Let's try to clear up some confusion on Minnesota's stadium proposal. The upshot: It is technically still alive but in serious danger of imminent demise.
Here's a timeline of what's happened in the past 24 hours:
A House committee approved a version of the bill late Tuesday night, but only after gutting it of most financing mechanisms.
A second House committee scuttled the revised bill Wednesday morning, however. In what was reportedly a contentious hearing, one state legislator demanded the Vikings pay 75 percent of the $791 bill instead of the 30 percent they have agreed to. This action essentially killed the House version of the bill; it is technically possible for it to be revived in a different form.
A Senate committee approved the bill Wednesday afternoon, but replaced the proposed financing options with personal seat licenses. This Star Tribune report casts heavy skepticism on whether personal seat licenses alone could account for the public portion of a financing plan.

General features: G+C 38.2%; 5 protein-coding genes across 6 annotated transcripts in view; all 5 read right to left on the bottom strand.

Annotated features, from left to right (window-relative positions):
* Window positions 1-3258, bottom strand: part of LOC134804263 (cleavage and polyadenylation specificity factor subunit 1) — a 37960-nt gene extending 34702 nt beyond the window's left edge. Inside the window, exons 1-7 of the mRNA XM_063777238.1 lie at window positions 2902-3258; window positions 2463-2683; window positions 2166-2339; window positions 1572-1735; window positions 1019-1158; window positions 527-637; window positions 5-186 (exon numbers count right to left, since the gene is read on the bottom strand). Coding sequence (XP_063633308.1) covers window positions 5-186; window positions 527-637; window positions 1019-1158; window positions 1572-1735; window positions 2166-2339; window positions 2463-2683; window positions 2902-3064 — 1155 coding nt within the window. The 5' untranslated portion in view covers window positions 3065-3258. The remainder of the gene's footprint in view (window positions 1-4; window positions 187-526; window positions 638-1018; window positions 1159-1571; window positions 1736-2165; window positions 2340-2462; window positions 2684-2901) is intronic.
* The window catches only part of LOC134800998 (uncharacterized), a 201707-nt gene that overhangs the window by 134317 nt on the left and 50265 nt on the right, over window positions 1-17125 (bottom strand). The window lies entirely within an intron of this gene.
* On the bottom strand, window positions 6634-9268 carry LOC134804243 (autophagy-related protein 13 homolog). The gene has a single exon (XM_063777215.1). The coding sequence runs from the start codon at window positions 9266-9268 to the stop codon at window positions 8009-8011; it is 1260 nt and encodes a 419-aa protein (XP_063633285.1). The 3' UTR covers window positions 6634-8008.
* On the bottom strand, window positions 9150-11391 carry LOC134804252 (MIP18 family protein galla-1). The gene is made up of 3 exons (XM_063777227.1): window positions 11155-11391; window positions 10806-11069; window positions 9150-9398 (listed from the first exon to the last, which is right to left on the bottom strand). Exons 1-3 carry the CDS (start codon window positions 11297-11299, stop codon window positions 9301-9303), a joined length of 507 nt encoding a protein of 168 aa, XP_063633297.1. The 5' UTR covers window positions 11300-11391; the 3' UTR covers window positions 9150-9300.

What next? We'll see if any House legislators attempt to revive its version of the bill, and also whether the personal seat license issue has any momentum in the Senate. But one major stadium supporter told the Star Tribune that the chances of enacting a stadium bill this year is now less than five percent.
I'll save any post mortems for the appropriate time. But for now, it sure seems likely that another year will tick off the Vikings' lease at the Metrodome before the next meaningful dialogue on this issue takes place.